the Kalat side of that frontier. 48
the Persian a
on the occu
About this item
Theses two volumes make up Volume I, Part IA and Part IB (Historical) (pages i-778 and 779-1624) of the Gazetteer of the Persian Gulf Historically used by the British to refer to the sea area between the Arabian Peninsula and Iran. Often referred to as The Gulf or the Arabian Gulf. , ’Omān and Central Arabia (Government of India: 1915), compiled by John Gordon Lorimer and completed for press by Captain L Birdwood.
Part 1A contains an 'Introduction' (pages i-iii) written by Birdwood in Simla, dated 10 October 1914. There is also a 'Table of Chapters, Annexures, Appendices and Genealogical Tables' (page v-viii) and 'Detailed Table of Contents' (pages ix-cxxx), both of which cover all volumes and parts of the Gazetteer .
Parts IA and IB consist of nine chapters:
- 'Chapter I. General History of the Persian Gulf Historically used by the British to refer to the sea area between the Arabian Peninsula and Iran. Often referred to as The Gulf or the Arabian Gulf. Region' (Part IA, pages 1-396);
- 'Chapter II. History of the ’Omān Sultanate' (Part IA, pages 397-629);
- 'Chapter III. History of Trucial ’Omān' (Part IA, page 630-Part IB, page 786);
- 'Chapter IV. History of Qatar' (Part IB, pages 787-835);
- 'Chapter V. History of Bahrain' (Part IB, pages 836-946);
- 'Chapter VI. History of Hasa' (Part IB, pages 947-999);
- 'Chapter VII. History of Kuwait' (Part 1B, pages 1000-1050);
- 'Chapter VIII. History of Najd or Central Arabia' (Part 1B, pages 1051-1178);
- 'Chapter IX. History of Turkish ’Iraq' (Part 1B, pages 1179-1624).
- Extent and format
- 2 volumes (1624 pages)
Volume I, Part I has been divided into two bound volumes (1A and 1B) for ease of binding. Part 1A contains an 'Introduction', 'Table of Chapters, Annexures, Appendices and Genealogical Trees' and 'Detailed Table of Contents'. The content is arranged into nine chapters, with accompanying annexures, that relate to specific geographic regions in the Persian Gulf Historically used by the British to refer to the sea area between the Arabian Peninsula and Iran. Often referred to as The Gulf or the Arabian Gulf. . The chapters are sub-divided into numbered periods according, for example, to the reign of a ruler or regime of a Viceroy, or are arbitrarily based on outstanding land-marks in the history of the region. Each period has been sub-divided into subject headings, each of which has been lettered. The annexures focus on a specific place or historical event. Further subject headings also appear in the right and left margins of the page. Footnotes appear occasionally at the bottom of the page to provide further details and references.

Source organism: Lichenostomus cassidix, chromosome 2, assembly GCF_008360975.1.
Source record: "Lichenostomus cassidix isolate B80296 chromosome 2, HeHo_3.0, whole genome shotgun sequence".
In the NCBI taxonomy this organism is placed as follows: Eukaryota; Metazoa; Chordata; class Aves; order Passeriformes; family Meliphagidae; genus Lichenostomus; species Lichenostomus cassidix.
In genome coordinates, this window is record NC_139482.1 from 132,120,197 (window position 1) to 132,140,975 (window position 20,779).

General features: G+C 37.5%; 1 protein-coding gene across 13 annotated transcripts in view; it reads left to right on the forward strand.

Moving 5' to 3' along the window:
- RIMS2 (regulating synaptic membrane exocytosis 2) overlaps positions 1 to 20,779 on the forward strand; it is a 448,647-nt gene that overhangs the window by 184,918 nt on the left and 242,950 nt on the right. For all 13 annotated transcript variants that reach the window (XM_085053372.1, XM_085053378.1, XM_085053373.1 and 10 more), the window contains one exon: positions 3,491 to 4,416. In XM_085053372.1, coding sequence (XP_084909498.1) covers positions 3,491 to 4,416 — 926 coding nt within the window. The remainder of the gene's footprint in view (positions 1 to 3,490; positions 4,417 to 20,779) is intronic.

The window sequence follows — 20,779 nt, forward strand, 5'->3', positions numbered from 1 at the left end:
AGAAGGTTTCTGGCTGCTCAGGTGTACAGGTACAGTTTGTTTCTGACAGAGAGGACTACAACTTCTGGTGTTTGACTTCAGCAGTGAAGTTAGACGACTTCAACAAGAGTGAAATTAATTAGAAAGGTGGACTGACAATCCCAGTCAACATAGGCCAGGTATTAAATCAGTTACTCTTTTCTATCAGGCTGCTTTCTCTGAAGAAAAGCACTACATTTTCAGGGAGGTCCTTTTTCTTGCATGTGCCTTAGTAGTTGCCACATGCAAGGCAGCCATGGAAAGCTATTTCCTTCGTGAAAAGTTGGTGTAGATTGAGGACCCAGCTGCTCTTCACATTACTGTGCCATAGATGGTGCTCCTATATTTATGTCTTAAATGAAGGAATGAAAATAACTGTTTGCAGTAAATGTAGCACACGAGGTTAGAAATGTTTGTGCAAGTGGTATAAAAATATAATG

- Physical characteristics
Foliation: The foliation sequence is circled in pencil, in the top right corner of the recto The front of a sheet of paper or leaf, often abbreviated to 'r'. of each folio. The sequence runs through parts IA and IB as follows:
- Volume I, Part IA: The sequence begins on the first folio with text, on number 1, and ends on the last folio with text, on number 456. Total number of folios: 456. Total number of folios including covers and flysheets: 460.
- Volume I, Part IB: The sequence begins on the first folio with text, on number 457, and ends on the last folio with text, on number 878. It should be noted that folio 488 is followed by folio 488A. Total number of folios: 423. Total number of folios including covers and flysheets: 427.
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- English in Latin script View the complete information for this record
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- 'Gazetteer of the Persian Gulf. Vol I. Historical. Part IA & IB. J G Lorimer. 1915'
- front, back, spine, edge, head, tail, front-i, i-r:iii-v, 1:130, 1:778, iv-r:iv-v, back-i, front-a, back-a, spine-a, edge-a, head-a, tail-a, front-a-i, v-r:v-v, 779:1098, 1131:1146, 1099:1130, 1147:1484, 1489:1496, 1485:1488, 1497:1624, vi-r:vi-v, back-a-i